Illinois DNR Releases Climate Action Plan: Zero-Carbon Emissions By 2050
The Illinois Department of Natural Resources is making what it calls significant strides in its commitment to combat climate change and protect the environment. The states newly developed Climate Action Plan (CAP) outlines a comprehensive strategy to achieve net-zero greenhouse gas emissions by the year 2050. The ambitious plan hopes to safeguard the state's natural resources for present and future generations.
The CAP, facilitated by the Illinois Smart Energy Design Assistance Center (SEDAC) and developed with input from over 70 Illinois DNR staff members, sets forth a roadmap for reducing emissions from various facets of the agency's operations while simultaneously bolstering the resilience of Illinois' natural areas.
To chart a course to net-zero emissions, IDNR began by assessing its current emissions profile. The agency's emissions for the period between 2020 and 2021 were estimated at 38,700 metric tons of carbon dioxide equivalent annually. These emissions are categorized as follows: 50% from electricity, 20% from transportation and fuels, 13% from natural gas, 9% from propane, 7% from waste, and 1% from water and wastewater. IDNR anticipates a gradual increase in emissions over the next 28 years due to the potential growth in visitor numbers. However, a slight fuel emissions reduction is expected thanks to continuous improvements in vehicle fuel efficiency and the expanding use of electric vehicles.
A visual representation of the Illinois DNR's path to net-zero emissions can be seen in the Emissions Mitigation Wedge Diagram. In this diagram, various colored wedges symbolize recommended measures and strategies to achieve the net-zero goal. The brown, purple, green, and dark gray wedges represent tactics to decrease emissions associated with the DNR's building energy use, waste management, wastewater and water treatment, and transportation. In addition, the blue, yellow, and teal wedges signify strategies to offset any remaining carbon emissions through on-site solar energy generation, renewable energy procurement, and biological carbon sequestration.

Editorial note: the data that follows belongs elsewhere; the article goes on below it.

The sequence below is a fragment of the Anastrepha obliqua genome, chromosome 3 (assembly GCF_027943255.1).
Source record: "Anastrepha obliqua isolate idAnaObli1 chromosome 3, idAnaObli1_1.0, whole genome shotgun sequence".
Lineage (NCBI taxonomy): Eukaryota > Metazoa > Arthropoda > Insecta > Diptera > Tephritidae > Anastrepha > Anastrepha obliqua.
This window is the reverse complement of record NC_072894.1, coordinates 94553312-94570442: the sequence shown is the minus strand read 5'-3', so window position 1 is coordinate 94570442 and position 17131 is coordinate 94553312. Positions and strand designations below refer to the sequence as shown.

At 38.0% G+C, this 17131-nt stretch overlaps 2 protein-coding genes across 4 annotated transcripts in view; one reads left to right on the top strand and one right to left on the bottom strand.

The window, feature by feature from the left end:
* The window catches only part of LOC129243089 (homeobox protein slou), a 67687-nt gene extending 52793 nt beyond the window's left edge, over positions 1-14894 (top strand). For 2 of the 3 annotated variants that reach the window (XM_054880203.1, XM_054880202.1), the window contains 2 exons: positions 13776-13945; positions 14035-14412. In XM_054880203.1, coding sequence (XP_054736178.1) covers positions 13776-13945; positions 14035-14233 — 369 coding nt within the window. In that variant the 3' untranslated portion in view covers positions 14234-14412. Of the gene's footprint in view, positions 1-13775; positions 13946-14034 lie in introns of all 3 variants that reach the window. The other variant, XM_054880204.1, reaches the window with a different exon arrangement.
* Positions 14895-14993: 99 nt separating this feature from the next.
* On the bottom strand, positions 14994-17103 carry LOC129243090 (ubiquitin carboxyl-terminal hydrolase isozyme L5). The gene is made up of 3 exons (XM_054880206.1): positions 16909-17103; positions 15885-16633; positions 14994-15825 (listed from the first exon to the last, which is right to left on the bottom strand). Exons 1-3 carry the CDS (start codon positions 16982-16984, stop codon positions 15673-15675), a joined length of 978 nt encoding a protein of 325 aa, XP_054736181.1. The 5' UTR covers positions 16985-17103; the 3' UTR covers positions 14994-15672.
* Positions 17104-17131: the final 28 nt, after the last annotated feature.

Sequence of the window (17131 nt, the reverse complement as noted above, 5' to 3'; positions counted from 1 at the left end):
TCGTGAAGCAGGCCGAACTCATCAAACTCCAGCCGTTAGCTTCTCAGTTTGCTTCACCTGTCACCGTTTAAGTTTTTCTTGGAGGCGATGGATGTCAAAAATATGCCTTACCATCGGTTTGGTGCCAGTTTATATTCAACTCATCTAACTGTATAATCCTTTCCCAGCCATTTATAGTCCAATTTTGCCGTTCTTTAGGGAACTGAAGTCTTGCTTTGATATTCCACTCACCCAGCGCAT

How does the Illinois DNR plan to intact this aggressive limited emissions strategy?
A central component of IDNR's plan is the "conserve and load" strategy. This approach combines energy efficiency (conservation) with electrification (load) while incorporating renewable energy sources. By improving energy efficiency in buildings and operations and adopting cleaner energy sources, the agency aims to reduce emissions significantly.
While the Ilinois DNR recognizes that some emissions stem from visitor transportation, the agency plans to implement biological carbon sequestration initiatives to balance those emissions. These include native plantings, habitat restoration, prairie recovery, and floodplain management. These activities capture and store carbon from the atmosphere, effectively offsetting emissions from visitor travel.
How can the Illinois DNR plan for Zero-Net Carbon Emissions Succeed?
Integral to the Climate Action Plan's success is its emphasis on education and outreach. The Illinois DNR aims to increase public awareness of its conservation and carbon mitigation efforts both internally and externally. This engagement is essential for building support and encouraging active participation from the community in the mission to become better stewards of the environment.
The Illinois DNR has also outlined it's top priorities in this new climate strategy:
- Building energy conservation and electrification
- Solar project development
- Launching a utility tracking program
- Developing renovation design standards and best management practices
- Implementing an IDNR vehicle fleet electrification pilot
- Piloting restoration and landscaping projects
- Testing small electric site maintenance equipment
- Establishing landscape demonstration sites
- Studying solid waste and purchasing infrastructure and operations
Bottom line, the Illinois Department of Natural Resources' Climate Action Plan is a comprehensive strategy aimed at achieving net-zero carbon emissions by 2050. Through a combination of emissions reduction measures, offsetting strategies, and a commitment to education and engagement, the Illinois DNR hoping to bring about a more sustainable and resilient state. In addition, this plan hopes to serve as a model for other organizations and agencies looking to make climate action an integral part of their operating systems.